At Weizmann, Malach has believed for some time that the brain patterns of people who are resting represent a code to valuable information. During such a rest period, the normal bursts of nerve cell activity associated with incoming information are replaced by ultraslow patterns of neuronal activity. The spontaneous waves during rest travel in a highly organized manner through the brain’s outer layer — the cortex — and the patterns they create are complex, yet periodic and symmetrical.

To explore this belief, Harmelech recruited volunteers and got them to undertake a task that is known to create certain patterns in the brain, revealed through functional magnetic resonance imaging. Based on their task, they received auditory feedback from the target brain region, and were asked to increase it using a cognitive strategy. She then asked her subjects to rest, and repeated the fMRI scans on their brains.

She found that the patterns of brain activity that occurred during their task remained even during the rest period. The scans, more specifically, revealed an increase in “functional links” between different parts of the brain activated during the tasks and a decrease in such links in those areas of the brain not engaged in the tasks.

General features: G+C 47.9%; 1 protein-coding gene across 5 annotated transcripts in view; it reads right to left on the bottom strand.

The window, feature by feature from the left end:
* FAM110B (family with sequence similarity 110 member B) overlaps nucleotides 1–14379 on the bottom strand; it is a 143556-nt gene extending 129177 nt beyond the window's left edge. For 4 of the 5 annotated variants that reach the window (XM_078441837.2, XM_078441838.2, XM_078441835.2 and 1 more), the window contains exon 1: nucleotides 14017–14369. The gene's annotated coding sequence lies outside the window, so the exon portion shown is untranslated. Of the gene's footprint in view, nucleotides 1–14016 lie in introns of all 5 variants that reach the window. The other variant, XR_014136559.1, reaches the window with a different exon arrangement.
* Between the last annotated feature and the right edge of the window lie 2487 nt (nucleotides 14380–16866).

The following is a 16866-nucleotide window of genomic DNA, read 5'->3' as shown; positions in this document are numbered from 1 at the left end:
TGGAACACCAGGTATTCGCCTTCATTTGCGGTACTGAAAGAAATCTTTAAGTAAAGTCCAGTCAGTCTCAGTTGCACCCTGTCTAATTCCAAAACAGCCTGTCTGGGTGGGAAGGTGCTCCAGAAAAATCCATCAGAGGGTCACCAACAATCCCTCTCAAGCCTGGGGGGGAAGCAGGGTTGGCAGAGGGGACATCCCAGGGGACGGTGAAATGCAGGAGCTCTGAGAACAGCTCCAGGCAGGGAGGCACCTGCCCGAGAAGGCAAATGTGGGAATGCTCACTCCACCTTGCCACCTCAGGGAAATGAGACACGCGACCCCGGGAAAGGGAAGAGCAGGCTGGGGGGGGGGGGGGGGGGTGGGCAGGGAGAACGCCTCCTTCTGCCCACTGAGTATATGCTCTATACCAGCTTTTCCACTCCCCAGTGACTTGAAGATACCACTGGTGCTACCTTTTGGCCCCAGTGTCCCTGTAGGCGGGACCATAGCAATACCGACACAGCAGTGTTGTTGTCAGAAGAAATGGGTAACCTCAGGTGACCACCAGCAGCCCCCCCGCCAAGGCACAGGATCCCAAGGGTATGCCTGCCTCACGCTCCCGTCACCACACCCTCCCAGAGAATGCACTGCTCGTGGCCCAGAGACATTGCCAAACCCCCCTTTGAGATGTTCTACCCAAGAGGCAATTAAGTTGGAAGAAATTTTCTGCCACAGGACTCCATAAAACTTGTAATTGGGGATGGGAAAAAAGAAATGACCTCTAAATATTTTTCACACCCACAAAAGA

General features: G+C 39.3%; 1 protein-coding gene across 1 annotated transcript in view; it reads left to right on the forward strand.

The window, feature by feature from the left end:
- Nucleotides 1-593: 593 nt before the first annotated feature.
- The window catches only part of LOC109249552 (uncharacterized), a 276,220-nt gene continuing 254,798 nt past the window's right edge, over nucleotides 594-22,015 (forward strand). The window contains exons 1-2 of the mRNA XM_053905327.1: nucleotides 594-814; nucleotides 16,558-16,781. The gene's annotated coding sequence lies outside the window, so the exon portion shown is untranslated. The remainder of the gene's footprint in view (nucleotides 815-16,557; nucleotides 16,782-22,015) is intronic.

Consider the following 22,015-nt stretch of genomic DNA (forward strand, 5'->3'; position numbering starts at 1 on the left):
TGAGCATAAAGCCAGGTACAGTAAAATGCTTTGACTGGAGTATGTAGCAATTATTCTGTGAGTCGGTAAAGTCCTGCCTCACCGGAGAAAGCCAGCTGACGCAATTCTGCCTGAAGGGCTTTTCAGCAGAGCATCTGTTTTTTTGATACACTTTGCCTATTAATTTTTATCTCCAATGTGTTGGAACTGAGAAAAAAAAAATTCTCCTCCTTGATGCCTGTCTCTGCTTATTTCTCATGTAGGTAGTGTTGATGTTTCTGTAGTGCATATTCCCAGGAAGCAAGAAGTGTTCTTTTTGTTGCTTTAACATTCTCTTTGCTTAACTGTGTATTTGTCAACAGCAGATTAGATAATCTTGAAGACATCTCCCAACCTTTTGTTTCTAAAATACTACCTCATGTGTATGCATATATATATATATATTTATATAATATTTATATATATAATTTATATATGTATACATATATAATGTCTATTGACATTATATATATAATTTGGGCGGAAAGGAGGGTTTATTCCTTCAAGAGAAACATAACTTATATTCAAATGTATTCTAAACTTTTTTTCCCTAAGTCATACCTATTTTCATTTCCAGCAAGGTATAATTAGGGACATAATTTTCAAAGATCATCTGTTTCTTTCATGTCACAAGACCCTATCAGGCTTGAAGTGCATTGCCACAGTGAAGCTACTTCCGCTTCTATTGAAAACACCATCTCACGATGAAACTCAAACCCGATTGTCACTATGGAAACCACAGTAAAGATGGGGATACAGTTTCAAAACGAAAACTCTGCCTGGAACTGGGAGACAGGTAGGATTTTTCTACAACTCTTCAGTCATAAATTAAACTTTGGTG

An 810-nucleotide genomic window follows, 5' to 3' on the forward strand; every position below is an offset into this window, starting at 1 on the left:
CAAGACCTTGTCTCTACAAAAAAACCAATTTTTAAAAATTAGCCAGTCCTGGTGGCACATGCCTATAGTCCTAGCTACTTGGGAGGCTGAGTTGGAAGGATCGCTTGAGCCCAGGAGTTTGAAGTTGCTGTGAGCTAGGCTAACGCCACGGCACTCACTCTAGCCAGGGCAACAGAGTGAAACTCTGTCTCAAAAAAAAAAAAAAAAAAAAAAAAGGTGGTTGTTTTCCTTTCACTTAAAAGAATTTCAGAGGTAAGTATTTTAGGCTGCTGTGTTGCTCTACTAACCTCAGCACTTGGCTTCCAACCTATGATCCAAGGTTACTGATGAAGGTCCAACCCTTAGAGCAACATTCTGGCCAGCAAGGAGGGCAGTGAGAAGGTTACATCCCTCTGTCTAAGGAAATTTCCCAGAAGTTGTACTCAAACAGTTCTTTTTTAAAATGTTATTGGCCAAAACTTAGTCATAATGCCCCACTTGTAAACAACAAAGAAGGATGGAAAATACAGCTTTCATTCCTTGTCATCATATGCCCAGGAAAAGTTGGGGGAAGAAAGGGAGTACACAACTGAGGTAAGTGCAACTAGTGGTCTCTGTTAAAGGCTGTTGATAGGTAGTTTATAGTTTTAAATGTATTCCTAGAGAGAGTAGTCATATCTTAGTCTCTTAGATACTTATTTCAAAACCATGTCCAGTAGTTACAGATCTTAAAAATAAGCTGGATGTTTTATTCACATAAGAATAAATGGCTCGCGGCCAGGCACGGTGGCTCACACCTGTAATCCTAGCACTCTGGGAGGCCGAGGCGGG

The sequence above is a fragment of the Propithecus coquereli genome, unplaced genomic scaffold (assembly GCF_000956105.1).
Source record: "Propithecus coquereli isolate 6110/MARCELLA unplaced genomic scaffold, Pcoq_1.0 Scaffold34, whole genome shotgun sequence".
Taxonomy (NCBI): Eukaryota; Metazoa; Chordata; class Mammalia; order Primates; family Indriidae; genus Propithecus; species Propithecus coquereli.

More surprising, when she repeated the scan during a second rest period 24 hours later, the patterns of brain activity from the task were still detectable — and even a little stronger.

“There is a trace of previous cortical activity… a sort of ‘archive’ of our past experiences,” said Harmelech. “Every time we learn something new we’re changing our brain a little.”

The ultimate test for her findings, she says, will be a blinded version of the experiment: Scientists will try to identify which tasks were done by which subjects by looking at the brain images alone.

If the blinded experiment is successful and scientists are able to identify which tasks people had been doing simply by looking at their MRIs, what might the implications be some day? Could such mind reading be an opportunity for law enforcement — albeit one that would provoke a major debate regarding personal privacy? Harmelech considers it possible that “criminal acts have certain brain signatures” and that traces of these signatures could be detectable after the event.

“Maybe one day we’ll be able to build a library of patterns linking particular experiences with the observable activity they produce,” she said.

Harmelech, a modest 30-year-old, is not one to talk up her research, but if it survives further probing, she envisions some mind-boggling applications.

For one, it could help doctors identify the nature of a patient’s brain disorder.

Scans could distinguish “how the patterns of connectivity in their brains differ from those of healthy individuals,” she commented. It could, for example, provide a way of telling when a seemingly unconscious patient actually has locked-in syndrome — a condition that leaves people unable to move or communicate even though they are conscious.

Imprints of brain patterns may some day offer a window into uncovering each individual’s abilities, shortcomings, biases and learning skills.

Perhaps personality profiling could be a brain-science equivalent to genome profiling.

Contact Nathan Jeffay at Jeffay@forward.com